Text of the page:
This June I had the pleasure of working with high school students participating in the 4-H Teen Conference held at the University of Kentucky. Underneath their health major, another student and myself proposed a nutrition course titled #HealthGoals. Together, the objective of our course was to inform students of basic nutrition facts, guidelines, and consequences of overnutrition, as well as to introduce the students to fruits that are traditionally less eaten, and healthier snack options. While my colleague and I prepared intensively for the class, what we were not ready for was how much joy our group of students were going to bring us. We packed each day with interactive nutrition activities and games and on the last day played, what turned out to be, a very competitive game of jeopardy. However, what made each class spectacular was how engaged each student deemed to be. We received all types of questions ranging from why do we need water to what we thought about the ketogenic diet. With this being a group of high school students, one thing that was important to us was ensuring that each day be filled with engaging activities that would best promote learning and retention. Each student came equipped with varying educational backgrounds. However, whatever the case may be, we wanted, possibly their first, nutrition educational experience to be an impactful one.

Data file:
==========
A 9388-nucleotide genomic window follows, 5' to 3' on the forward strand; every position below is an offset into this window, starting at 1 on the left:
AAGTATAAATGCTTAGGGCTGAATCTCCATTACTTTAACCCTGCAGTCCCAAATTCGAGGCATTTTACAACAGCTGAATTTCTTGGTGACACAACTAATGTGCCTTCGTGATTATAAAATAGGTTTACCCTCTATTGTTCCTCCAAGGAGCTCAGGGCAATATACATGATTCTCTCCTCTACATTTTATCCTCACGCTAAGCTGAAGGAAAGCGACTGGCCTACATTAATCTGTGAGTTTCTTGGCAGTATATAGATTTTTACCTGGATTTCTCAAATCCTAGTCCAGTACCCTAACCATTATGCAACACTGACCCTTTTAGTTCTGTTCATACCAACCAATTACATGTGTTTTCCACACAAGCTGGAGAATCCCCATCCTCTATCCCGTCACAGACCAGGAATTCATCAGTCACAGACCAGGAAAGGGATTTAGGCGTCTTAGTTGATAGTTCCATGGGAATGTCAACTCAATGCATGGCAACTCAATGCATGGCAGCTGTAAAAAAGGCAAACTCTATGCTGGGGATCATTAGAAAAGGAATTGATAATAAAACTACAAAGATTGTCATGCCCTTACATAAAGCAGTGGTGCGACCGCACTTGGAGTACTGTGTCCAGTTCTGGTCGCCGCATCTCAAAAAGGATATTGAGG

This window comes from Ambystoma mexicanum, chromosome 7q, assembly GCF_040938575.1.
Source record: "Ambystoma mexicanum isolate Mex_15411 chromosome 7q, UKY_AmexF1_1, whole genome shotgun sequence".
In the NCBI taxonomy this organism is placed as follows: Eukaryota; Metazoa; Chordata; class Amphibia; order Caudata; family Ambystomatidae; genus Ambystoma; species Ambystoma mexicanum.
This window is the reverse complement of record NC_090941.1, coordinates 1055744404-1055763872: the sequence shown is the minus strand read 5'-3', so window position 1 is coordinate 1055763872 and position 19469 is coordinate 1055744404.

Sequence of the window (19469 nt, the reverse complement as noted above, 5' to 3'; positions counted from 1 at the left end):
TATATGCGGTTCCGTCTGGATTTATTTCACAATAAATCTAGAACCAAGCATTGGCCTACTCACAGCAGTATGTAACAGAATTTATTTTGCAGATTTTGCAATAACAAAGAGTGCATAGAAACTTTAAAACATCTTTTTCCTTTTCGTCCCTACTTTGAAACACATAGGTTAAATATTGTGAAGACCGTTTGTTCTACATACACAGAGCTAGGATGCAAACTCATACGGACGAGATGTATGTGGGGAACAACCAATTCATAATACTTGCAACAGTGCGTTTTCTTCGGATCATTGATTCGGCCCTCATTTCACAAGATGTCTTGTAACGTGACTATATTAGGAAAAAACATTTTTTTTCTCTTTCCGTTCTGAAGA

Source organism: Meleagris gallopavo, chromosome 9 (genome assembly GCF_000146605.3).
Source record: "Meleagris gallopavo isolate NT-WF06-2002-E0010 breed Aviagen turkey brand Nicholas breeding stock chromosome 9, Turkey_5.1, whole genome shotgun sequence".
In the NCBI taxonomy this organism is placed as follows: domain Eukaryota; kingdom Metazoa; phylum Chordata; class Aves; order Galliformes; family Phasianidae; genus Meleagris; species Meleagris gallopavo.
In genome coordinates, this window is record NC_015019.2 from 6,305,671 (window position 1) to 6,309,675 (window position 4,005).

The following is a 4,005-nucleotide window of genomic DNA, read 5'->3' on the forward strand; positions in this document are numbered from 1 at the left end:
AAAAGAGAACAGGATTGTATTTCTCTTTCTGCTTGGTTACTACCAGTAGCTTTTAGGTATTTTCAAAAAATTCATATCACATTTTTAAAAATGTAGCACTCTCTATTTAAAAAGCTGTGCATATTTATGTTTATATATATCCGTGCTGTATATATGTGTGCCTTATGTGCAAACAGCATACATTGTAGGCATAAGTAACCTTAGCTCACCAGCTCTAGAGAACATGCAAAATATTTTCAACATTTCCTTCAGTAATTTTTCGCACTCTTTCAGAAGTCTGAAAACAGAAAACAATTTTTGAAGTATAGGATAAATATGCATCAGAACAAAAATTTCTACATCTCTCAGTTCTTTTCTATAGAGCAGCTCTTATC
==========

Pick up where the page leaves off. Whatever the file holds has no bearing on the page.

For the course the bulk of the class consisted of a powerpoint prepared with basic nutrition facts such as how many servings of fruits and vegetables are required for their age group, for example. However, we made sure to break up the powerpoint with fun Kazoot.it quizzes. Other activities that the students did to break up the lecture included:
- Create an individualized meal plan utilizing Choose MyPlate
- Make a healthy “no bake” snack
- 1-minute presentations on their favorite fruit/vegetable that included the season it is grown in, calories per serving, ways to prepare it, and key nutrients
- “Non-traditional” fruit tasting that included students peeling and cutting the fruit
- Long and short term health goals and how to reach them
Maybe this is how it always feels to teach, or maybe we just got lucky with an amazing group of students. Whatever the case may be, this is a memory that I will cherish forever.
Can you think back to your first teaching experience? Is there anything that you would change or knowledge you would pass on to help future educators?
Jacqueline Leachman is a student-scientist working diligently to complete her doctoral degree in Nutritional Sciences at the University of Kentucky, “Go Cats”! Her interests include nutritional implications in the developmental origins of cardiovascular disease and obesity, and health disparities. @JackieLeachman